To those who love Facebook, any reason for the company’s expansion is probably a good thing—more employees, more brains, and more people working on Facebook’s ultimate vision of making the world a more connected place.
To those in Silicon Valley, however, campus expansions from the area’s tech bigwigs usually means one thing—more traffic. At least, that’s the first thing we thought of when we heard that Facebook had officially completed the purchase of a 21-building, 56-acre industrial park from real estate company Prologis.
“Land constraints and increased urbanization pressures in markets such as Silicon Valley support the monetization of select infill assets,” said Michael Curless, Prologis chief investment officer, in a statement.
“This project and others in our portfolio benefit from our dedicated team who understand how to identify and unlock the intrinsic value in our value-added conversion properties.”
The new industrial park, which Prologis has owned since 1998, will continue to be managed by the real state company “on behalf of Facebook,” reports Venturebeat. Facebook paid approximately $400 million or so for the space, though it’s not quite clear what Facebook plans to do with the new area just yet.
If anything, Facebook representatives seem to be hinting that they plan to do absolutely nothing with the location right now.
“Facebook will continue to grow over time, and there’s a limited supply of land. This is really looking at our future,” said Facebook’s John Tenanes, vice president of real estate and security, in an interview with the Silicon Valley Business Journal.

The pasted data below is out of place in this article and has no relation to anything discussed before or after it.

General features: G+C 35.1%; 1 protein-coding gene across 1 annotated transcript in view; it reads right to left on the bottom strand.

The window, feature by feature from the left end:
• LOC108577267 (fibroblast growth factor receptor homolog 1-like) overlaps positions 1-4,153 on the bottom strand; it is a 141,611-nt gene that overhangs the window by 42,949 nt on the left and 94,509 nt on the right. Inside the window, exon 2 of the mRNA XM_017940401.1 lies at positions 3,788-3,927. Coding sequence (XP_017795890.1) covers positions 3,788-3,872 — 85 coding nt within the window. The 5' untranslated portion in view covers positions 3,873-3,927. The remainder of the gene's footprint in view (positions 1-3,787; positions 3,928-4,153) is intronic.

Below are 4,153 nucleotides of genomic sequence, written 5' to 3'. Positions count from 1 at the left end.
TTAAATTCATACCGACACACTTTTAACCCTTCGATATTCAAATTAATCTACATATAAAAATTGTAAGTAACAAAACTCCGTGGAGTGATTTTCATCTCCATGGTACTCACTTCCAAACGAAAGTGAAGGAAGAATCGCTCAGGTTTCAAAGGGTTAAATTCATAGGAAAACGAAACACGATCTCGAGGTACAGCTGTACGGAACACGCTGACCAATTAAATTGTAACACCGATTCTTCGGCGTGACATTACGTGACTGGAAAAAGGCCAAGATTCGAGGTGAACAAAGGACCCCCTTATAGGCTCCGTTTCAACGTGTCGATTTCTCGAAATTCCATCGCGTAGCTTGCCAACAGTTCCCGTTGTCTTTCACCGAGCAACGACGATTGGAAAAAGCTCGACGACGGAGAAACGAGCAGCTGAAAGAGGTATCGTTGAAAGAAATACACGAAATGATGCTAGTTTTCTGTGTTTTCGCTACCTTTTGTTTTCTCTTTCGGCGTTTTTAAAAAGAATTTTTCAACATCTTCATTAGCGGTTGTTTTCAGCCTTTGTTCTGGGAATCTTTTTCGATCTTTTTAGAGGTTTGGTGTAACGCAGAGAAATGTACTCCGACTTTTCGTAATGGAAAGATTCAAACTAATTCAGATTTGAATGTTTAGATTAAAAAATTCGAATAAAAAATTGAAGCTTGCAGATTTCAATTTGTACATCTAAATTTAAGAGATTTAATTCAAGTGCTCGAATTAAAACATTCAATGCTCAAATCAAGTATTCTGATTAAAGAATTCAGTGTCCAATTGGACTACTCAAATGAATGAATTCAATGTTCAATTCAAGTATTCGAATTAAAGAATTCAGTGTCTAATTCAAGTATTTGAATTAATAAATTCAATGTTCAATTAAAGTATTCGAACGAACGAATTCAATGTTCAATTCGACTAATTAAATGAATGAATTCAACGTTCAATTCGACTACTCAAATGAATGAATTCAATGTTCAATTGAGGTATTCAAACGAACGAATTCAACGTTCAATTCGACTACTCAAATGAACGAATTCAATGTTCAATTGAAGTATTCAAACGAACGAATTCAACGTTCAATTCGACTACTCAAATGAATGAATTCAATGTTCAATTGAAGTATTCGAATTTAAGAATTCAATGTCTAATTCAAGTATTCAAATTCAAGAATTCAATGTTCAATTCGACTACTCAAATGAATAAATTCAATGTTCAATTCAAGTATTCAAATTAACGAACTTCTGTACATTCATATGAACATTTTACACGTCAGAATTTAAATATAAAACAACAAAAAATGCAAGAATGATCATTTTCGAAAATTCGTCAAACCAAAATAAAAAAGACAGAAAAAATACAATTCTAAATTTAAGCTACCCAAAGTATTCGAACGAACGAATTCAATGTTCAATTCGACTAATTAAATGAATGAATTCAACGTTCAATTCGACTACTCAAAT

As a result of the Prologic purchase, Facebook now owns four Menlo Park locations all relatively close to one another: 57 acres it leased in 2011, the former Sun Microsystems campus; a 22-acre location that will be the site of Facebook’s new headquarters (designed by Frank Gehry); a 60-acre campus it purchased from TE Connectivity; and the new 56-acre Prologis location.
The company’s biggest challenge so far, however, seems to be just how it will end up linking all of its campuses together—for walking, biking, and however else employees might shuffle around.
“We think there is a way to do it. We can create pedestrian paths, use the inactive Dumbarton rail line in some way, and potentially build bike bridges. There will be many different options for both neighbors and Facebook employees to get back and forth,” said Tenanes, as reported by the Silicon Valley Business Journal.